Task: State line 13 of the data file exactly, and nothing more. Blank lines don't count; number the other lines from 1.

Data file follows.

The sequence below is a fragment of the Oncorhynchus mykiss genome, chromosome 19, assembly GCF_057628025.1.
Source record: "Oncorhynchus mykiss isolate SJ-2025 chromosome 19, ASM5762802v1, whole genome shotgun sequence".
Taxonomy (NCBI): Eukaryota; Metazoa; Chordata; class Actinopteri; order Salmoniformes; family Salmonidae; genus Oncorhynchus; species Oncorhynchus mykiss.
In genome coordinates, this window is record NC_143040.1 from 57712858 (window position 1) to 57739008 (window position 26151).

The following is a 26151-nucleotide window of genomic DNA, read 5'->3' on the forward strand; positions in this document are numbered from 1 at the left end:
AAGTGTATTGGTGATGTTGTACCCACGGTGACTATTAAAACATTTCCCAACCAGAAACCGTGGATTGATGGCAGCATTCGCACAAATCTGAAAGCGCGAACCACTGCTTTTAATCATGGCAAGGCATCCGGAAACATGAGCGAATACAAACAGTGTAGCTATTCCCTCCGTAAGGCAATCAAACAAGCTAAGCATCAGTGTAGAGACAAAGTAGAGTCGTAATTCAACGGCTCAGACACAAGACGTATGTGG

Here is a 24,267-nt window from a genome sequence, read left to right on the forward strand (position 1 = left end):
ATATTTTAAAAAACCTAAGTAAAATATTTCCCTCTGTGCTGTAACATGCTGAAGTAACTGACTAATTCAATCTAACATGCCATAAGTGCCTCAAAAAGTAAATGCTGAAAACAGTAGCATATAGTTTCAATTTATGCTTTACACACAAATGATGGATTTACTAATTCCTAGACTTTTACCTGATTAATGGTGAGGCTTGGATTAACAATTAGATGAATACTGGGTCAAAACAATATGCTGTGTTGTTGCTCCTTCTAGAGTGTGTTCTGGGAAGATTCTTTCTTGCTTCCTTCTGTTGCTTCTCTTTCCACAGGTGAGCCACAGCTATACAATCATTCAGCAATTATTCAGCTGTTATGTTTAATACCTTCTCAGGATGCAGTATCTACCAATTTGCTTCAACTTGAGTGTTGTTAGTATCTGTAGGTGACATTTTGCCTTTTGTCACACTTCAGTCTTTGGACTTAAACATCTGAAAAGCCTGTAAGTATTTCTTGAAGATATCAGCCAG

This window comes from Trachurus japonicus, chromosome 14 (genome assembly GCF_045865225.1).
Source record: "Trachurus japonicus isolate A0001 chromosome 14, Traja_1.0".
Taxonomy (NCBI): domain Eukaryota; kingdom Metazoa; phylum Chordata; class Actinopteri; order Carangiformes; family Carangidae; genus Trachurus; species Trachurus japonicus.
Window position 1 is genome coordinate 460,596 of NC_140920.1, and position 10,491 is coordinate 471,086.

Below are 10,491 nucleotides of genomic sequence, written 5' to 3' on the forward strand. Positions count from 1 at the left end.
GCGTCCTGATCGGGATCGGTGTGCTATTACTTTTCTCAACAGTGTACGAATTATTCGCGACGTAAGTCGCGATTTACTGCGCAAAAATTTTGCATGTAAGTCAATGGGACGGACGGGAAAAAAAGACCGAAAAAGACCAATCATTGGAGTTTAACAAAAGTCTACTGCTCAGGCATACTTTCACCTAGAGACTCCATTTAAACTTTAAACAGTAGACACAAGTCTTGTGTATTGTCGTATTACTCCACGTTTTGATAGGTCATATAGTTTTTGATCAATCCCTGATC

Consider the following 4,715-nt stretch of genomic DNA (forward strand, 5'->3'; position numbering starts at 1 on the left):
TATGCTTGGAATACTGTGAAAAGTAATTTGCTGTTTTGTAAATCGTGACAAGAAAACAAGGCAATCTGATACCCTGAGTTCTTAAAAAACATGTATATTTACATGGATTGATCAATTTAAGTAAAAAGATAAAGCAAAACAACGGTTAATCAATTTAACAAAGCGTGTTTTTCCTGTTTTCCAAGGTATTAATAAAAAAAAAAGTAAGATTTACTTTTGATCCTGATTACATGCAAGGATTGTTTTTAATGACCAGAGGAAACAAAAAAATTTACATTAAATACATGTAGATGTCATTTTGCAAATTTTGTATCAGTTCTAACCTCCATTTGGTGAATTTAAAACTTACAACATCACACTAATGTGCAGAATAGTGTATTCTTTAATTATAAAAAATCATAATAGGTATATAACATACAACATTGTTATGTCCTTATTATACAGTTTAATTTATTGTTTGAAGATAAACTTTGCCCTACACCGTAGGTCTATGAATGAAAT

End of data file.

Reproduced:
Below are 10,491 nucleotides of genomic sequence, written 5' to 3' on the forward strand. Positions count from 1 at the left end.